Electrical firm Comet will give you 20% off a new appliance for trading in your old white goods by the end of Monday.
You can trade in old fridges, freezers, washing machines and cooking appliances with free collection and recycling. This can be done online and in-store.
However, even with the discount factored in, ensure you're still getting the best possible price by comparing the cost to other stores using a comparison service (see the Cheap Online Shopping and MegaShopBot guides).
The introduction of the trial follows the British Retail Consortium's recent call to the Government to remove VAT from energy-efficient appliances and to consider introducing a wider scrappage scheme.
You must agree to trade in your old appliance and choose a new item by the end of business on Monday.
You can get the 20% discount off all appliances from Bosch, Siemens and Neff. Comet says this could amount to up to £200 of savings.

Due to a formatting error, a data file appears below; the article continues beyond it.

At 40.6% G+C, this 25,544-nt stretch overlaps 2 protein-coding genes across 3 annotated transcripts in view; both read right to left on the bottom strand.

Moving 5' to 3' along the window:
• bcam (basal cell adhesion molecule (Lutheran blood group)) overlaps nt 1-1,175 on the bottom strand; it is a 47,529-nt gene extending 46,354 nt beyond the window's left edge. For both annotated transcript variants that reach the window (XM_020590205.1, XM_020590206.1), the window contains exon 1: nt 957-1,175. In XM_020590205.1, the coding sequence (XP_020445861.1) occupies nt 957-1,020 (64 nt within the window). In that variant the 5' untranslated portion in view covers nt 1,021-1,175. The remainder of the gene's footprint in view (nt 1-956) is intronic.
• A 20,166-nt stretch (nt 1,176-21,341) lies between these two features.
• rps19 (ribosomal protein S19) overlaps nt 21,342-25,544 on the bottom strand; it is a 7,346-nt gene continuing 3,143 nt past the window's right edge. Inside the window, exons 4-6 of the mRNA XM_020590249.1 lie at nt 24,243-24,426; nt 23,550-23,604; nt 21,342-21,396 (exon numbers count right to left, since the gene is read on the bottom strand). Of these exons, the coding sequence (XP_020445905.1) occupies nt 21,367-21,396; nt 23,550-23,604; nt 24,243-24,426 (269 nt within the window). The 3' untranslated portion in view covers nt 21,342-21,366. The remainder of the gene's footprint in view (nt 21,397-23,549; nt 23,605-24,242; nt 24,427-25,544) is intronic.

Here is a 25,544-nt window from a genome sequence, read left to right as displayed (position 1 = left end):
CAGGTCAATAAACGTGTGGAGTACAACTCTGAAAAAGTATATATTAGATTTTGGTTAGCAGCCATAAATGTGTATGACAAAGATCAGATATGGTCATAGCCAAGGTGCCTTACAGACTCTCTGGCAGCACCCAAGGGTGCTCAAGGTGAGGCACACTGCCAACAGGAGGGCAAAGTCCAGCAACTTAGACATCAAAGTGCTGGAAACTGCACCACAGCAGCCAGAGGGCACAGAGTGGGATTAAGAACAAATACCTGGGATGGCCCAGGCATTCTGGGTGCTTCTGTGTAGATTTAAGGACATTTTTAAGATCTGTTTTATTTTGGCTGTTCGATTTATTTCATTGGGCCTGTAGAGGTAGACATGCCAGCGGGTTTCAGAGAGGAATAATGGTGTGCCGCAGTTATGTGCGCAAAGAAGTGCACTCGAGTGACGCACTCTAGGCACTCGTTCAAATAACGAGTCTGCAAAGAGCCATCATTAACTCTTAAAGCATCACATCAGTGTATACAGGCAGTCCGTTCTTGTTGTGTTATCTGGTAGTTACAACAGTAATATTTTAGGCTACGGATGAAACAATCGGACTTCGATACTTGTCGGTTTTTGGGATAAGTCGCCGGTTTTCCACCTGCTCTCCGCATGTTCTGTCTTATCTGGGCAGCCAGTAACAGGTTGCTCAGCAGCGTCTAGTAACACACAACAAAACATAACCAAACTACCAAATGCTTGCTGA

If a permanent UK-wide scrappage scheme was introduced, Comet predicts this would significantly reduce the number of un-environmentally friendly appliances in UK homes, estimated to total 15 million.
British Retail Consortium environment director Jane Milne says: "This is just the kind of scheme we're advocating. A modern, efficient fridge-freezer uses less than half the energy of a 1995 model.
"I hope this encourages the Government to take the concerted, national action which will achieve the wholesale change in customer behaviour the environment needs."
Yet Martin Lewis, creator of MoneySavingExpert.com, is sceptical about Comet's motives.
He says: "It's tough to tell whether this is a genuine environmental move or just a company jumping on the bandwagon to get publicity for a sale.
"The fact it's chosen to orchestrate this as a 20% discount, rather than a fixed amount of cash off, would indicate it's far more like a sale than anything else.
"By calling it a scrappage scheme it's attracted widespread publicity, but we need to be wary of this type of environmental marketing. It's always worth checking to see if you can get it cheaper elsewhere and many local independents and other stores will take away old white goods for you anyway."
Further reading/Key links